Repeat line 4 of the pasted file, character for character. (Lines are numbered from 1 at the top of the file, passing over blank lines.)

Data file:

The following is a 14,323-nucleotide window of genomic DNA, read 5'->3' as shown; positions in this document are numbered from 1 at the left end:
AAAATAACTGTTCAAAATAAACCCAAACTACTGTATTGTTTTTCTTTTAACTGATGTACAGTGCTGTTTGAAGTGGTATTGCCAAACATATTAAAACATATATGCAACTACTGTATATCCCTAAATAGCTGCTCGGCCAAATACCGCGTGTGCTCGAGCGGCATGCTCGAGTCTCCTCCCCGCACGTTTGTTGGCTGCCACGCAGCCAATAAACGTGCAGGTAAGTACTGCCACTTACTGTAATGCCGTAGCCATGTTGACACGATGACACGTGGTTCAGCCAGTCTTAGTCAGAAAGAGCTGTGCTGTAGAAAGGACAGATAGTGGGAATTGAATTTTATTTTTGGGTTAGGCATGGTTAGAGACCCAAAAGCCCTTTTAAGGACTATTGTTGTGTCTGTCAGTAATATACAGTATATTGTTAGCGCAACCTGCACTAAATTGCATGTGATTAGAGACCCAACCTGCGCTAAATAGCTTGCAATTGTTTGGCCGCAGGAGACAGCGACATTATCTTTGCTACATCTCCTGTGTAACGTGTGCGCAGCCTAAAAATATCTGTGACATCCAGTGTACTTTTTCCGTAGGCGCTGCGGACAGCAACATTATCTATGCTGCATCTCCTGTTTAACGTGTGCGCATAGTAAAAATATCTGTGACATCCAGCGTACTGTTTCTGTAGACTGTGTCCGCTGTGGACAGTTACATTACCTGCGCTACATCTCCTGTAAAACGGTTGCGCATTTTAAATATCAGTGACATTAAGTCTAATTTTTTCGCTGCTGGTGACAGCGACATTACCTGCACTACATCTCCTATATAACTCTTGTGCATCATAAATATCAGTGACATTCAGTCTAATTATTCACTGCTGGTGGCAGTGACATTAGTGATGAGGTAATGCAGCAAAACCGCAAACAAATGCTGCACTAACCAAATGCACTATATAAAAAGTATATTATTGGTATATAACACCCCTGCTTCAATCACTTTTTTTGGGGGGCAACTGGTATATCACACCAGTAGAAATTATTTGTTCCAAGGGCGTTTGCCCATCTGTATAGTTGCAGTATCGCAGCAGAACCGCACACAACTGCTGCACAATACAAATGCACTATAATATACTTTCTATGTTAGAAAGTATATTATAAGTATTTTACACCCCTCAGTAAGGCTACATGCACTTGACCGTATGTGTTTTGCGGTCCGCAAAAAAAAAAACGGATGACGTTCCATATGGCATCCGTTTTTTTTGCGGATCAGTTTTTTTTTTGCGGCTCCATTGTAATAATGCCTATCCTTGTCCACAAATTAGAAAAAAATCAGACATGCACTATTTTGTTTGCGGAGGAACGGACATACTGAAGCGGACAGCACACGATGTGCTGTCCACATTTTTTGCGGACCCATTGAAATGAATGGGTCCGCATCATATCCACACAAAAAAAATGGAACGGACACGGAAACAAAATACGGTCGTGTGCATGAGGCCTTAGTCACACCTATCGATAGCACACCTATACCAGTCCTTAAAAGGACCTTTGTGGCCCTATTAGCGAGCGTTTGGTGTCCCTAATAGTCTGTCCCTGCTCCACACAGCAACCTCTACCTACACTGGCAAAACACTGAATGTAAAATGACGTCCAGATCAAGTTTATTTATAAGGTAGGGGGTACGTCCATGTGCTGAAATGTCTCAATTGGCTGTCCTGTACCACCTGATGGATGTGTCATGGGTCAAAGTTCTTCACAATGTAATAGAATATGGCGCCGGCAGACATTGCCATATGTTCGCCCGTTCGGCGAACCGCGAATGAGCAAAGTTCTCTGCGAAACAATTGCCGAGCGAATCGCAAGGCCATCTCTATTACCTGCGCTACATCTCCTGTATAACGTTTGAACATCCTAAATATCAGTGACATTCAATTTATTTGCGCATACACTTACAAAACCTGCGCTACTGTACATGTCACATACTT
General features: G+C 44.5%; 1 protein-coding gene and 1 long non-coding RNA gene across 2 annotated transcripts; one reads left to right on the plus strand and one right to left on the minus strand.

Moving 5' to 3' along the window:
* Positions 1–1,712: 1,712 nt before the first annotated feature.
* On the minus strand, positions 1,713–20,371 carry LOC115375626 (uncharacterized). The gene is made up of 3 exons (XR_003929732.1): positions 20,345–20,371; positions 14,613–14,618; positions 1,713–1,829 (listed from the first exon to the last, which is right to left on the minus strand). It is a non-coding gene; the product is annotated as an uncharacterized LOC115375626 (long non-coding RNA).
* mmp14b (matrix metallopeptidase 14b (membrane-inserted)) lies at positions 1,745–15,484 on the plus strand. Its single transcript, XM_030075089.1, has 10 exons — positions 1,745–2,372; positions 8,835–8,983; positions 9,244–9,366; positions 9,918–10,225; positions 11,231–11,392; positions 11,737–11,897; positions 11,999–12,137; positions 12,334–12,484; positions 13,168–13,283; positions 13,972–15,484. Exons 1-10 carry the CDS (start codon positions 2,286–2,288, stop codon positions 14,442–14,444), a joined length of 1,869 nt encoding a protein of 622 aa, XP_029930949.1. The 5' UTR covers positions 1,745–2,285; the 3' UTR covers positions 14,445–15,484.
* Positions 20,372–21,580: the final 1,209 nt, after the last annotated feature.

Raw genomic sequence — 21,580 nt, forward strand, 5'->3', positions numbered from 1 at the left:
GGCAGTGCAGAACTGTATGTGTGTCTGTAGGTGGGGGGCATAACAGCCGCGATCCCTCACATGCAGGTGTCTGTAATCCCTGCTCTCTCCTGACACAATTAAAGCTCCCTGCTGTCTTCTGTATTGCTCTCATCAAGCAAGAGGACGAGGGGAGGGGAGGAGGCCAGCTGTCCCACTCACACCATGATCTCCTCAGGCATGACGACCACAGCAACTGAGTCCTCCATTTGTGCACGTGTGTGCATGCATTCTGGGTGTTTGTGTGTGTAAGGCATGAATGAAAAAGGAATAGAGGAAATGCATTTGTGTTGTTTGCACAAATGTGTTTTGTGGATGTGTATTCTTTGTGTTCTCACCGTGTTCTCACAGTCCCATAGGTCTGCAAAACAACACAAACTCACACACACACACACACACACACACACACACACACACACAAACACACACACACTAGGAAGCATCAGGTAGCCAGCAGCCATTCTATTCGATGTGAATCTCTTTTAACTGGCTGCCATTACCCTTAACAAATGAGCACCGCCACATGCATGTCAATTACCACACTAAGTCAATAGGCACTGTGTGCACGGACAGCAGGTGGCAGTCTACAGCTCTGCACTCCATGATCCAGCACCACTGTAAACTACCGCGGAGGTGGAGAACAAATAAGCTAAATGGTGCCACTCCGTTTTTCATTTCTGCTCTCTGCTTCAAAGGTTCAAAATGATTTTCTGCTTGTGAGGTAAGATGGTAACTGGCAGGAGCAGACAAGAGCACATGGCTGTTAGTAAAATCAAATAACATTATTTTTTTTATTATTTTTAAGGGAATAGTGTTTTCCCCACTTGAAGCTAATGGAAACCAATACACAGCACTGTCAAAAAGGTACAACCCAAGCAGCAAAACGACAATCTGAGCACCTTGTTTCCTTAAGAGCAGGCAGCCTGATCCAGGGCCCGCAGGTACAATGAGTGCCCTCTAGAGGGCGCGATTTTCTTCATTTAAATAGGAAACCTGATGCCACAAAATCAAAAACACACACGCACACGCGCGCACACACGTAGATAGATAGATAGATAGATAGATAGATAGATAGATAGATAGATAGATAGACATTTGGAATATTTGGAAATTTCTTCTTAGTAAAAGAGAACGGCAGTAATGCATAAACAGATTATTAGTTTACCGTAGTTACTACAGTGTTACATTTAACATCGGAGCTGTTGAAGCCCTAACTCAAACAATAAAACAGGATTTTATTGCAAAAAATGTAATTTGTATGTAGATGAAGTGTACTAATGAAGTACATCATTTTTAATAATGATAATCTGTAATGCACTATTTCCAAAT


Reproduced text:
Moving 5' to 3' along the window: